For 2021, the big day will be virtual, but that means anyone will be able to attend.
“This year will be even more interesting since people from outside the university can join in,” said Emily Parker, a third-year graduate student who will be participating.
The event, organized by the AU Graduate School under the leadership of Dean Jennifer Sullivan, PhD and Vice Dean Patricia Cameron, will include keynote speaker Dr. Bruce A. Beutler, MD, winner of the 2011 Nobel Prize in Medicine.
As usual, the presentations are diverse, from measuring the impact of virtual visitation on maternal stress in a Neonatal Intensive Care Unit to studies on cancer immunotherapy, telemedicine and the mercury level of fish.
“Graduate Research Day is a great opportunity to share the things that you’ve worked so hard on,” said Melissa Dunham, a NICU nurse from Greenville, South Carolina, who will take part. “It’s just another way to get those things out into the public. You hope it sparks some interest for potentially some collaboration either now or in the future, as well as funding opportunities for research.”
Her fellow graduate student Raphael Agbali (Pharmacist/ 2nd year PhD student in Applied Health Sciences, whose research is in telemedicine) added, “Graduate Research Day gives us an opportunity to test run our presentation and expose it to our local community and get feedback before it goes to a wider audience.”
Mohamed Hussein, a fifth-year PhD student, took part in the last event held in 2019 and said he got a lot out of it.
“I got some comments that I was not thinking about when I made my presentation,” he said. “It was good for me to try to address these comments and to make it more focused on the project you’re working on, as it can also help initiate collaboration.”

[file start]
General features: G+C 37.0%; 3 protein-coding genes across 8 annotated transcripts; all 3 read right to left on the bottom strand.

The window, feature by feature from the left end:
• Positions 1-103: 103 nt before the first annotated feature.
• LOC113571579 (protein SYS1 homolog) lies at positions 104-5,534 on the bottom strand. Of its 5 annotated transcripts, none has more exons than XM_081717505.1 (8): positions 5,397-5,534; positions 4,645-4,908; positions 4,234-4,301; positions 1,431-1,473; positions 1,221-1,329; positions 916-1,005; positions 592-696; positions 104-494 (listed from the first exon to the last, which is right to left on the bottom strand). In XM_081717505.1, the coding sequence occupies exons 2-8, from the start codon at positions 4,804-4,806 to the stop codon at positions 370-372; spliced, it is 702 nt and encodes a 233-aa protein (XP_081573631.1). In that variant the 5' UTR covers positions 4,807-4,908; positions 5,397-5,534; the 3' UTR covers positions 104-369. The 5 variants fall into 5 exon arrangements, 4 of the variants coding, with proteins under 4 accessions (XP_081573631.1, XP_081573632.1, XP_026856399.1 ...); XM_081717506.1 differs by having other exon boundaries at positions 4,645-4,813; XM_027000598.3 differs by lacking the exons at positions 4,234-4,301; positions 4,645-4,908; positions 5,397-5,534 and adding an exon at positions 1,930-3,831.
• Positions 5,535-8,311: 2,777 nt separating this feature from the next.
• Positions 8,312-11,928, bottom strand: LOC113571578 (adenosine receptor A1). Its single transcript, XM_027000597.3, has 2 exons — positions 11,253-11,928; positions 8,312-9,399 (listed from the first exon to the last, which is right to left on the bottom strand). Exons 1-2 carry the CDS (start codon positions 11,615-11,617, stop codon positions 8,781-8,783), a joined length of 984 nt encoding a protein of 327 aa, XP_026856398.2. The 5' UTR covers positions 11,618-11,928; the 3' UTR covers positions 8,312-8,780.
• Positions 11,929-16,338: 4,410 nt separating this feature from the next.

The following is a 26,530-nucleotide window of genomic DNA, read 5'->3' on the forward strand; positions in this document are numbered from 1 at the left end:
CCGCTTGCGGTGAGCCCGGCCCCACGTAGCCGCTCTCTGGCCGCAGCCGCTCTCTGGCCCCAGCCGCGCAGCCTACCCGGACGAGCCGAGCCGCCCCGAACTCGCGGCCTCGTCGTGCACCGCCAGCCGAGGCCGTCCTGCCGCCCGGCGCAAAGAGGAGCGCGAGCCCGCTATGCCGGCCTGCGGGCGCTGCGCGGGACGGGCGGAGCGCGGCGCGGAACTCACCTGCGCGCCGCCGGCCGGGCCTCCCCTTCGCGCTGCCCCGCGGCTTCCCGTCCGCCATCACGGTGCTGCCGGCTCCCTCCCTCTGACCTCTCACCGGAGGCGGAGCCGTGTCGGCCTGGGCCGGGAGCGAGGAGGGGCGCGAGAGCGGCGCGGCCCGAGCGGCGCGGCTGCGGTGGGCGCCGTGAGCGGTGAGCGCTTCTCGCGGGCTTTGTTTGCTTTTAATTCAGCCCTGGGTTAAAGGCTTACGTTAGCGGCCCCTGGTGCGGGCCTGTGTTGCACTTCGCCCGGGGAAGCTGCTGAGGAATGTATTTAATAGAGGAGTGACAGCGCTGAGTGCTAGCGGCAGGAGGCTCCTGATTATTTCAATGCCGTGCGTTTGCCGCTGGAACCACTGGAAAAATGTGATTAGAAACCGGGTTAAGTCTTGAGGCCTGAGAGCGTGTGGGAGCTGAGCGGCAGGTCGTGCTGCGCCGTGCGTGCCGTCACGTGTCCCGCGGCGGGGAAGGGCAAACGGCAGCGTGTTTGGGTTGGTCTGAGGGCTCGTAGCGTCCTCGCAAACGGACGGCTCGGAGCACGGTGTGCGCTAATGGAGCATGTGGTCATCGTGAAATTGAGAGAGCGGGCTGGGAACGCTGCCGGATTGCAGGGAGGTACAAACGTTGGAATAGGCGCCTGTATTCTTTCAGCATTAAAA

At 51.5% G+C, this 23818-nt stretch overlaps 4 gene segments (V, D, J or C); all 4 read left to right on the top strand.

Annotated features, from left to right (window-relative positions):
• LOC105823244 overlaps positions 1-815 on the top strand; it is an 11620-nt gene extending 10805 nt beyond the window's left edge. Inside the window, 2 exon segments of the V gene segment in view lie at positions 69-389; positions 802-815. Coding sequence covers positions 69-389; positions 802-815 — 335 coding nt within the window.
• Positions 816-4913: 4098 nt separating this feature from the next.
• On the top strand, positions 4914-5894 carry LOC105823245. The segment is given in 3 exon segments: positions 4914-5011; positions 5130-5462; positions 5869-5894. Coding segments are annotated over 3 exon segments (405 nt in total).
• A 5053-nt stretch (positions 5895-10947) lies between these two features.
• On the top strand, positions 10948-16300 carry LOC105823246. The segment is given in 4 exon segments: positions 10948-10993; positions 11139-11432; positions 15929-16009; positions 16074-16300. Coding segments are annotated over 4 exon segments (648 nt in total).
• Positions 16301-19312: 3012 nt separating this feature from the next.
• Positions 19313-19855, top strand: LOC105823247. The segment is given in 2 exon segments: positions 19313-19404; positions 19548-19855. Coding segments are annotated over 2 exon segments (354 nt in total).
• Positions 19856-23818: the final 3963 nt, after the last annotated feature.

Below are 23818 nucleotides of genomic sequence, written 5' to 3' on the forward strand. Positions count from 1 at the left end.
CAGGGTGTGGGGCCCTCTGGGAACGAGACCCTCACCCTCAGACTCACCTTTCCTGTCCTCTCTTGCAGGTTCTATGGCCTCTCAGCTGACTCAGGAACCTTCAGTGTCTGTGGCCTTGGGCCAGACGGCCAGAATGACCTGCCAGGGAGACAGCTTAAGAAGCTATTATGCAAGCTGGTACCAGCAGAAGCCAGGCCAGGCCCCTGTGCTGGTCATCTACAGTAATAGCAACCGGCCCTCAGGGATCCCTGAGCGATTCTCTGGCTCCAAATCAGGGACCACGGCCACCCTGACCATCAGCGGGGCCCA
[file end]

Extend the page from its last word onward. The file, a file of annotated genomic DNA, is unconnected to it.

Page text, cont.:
The virtual format for Graduate Research Day, put together by Chadwick Heard differs in more ways than one from how it will be presented this year.
“You normally all stand in a room next to your posters,” said Melissa Howey, a fifth-year graduate student in the biology statistics program. “You don’t have the opportunity to hear the other presentations.”
As graduate research director Dr. Rudolf Lucas pointed out, students and attendees will have the chance to hear all the presentations.
“In each session, you have completely different disciplines,” he explained. “All the abstracts and presentations are judged by the three judges to get a rubric. So they are scored, and in the end, the awards can be won for the best presentations and the best abstracts. I think that’s also an extra motivation for students.”
The main event of Graduate Research Day will take place Friday, March 26. Find out how to register and attend here.